It was just too much to ask. Faced with 60-1 odds, a thousand-man Soviet army has surrendered. Moscow is throwing in the towel.
It was not a military attack that put this army to flight. It was the proliferation of the photocopier that spelled the army's doom.The 1,000-man Soviet inspection force, charged with monitoring the use of some 60,000 copiers, say the task is overwhelming and they are giving up the fight.
Moscow officials recently conceded that controlling the reproduction of information has simply outstripped government resources.
The government daily Izvestia this week quoted V. Vashchenko, the Interior Ministry official charged with policing the use of copiers, as saying, "With the help of computers, one can publish . . . an entire newspaper, and this in any number of copies. It's impossible to control this process by any means."
And in a telling afterthought, perhaps a reference to the Soviet policy of glasnost, he added, "And, moreover, do we need to?"
In a country where control of the printed word has long been regarded as a key element in government power and domination, this is a dramatic admission.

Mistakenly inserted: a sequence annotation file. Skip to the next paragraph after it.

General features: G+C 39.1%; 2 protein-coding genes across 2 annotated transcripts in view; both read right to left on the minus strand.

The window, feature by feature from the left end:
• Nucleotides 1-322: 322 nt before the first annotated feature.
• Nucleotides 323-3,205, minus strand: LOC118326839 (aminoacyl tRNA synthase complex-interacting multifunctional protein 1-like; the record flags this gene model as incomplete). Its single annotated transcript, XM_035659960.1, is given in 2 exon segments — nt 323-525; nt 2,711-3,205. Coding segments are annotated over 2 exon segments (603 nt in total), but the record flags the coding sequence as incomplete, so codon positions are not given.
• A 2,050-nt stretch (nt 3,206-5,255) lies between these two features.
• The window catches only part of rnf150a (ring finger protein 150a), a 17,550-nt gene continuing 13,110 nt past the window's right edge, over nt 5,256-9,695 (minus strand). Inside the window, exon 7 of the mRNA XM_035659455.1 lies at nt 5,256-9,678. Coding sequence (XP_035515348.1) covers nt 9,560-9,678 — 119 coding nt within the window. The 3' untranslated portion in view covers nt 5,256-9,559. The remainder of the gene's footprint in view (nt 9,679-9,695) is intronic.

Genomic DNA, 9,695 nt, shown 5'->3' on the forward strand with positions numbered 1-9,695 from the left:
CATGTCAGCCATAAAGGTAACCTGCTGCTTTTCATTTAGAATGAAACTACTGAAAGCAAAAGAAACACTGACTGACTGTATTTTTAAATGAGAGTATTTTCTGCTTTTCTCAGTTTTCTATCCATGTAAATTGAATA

In 1917, soon after the Russian Revolution brought communism to power, even typewriters were registered and strictly controlled.
Since their introduction into the Soviet Union, photocopiers have been kept behind locked doors. Documents are carefully screened, copies closely counted and logs dutifully and routinely kept.
Just what impact this surrender will have remains to be seen.
Perhaps Soviet office walls will come to resemble U.S. counterparts, papered with endless reproductions of humorous drawings and sayings. Perhaps it will improve communication between groups that share basic concerns.
Whatever the final outcome, one thing is clear, the information explosion of the '80s has blown a big hole through Soviet secrecy.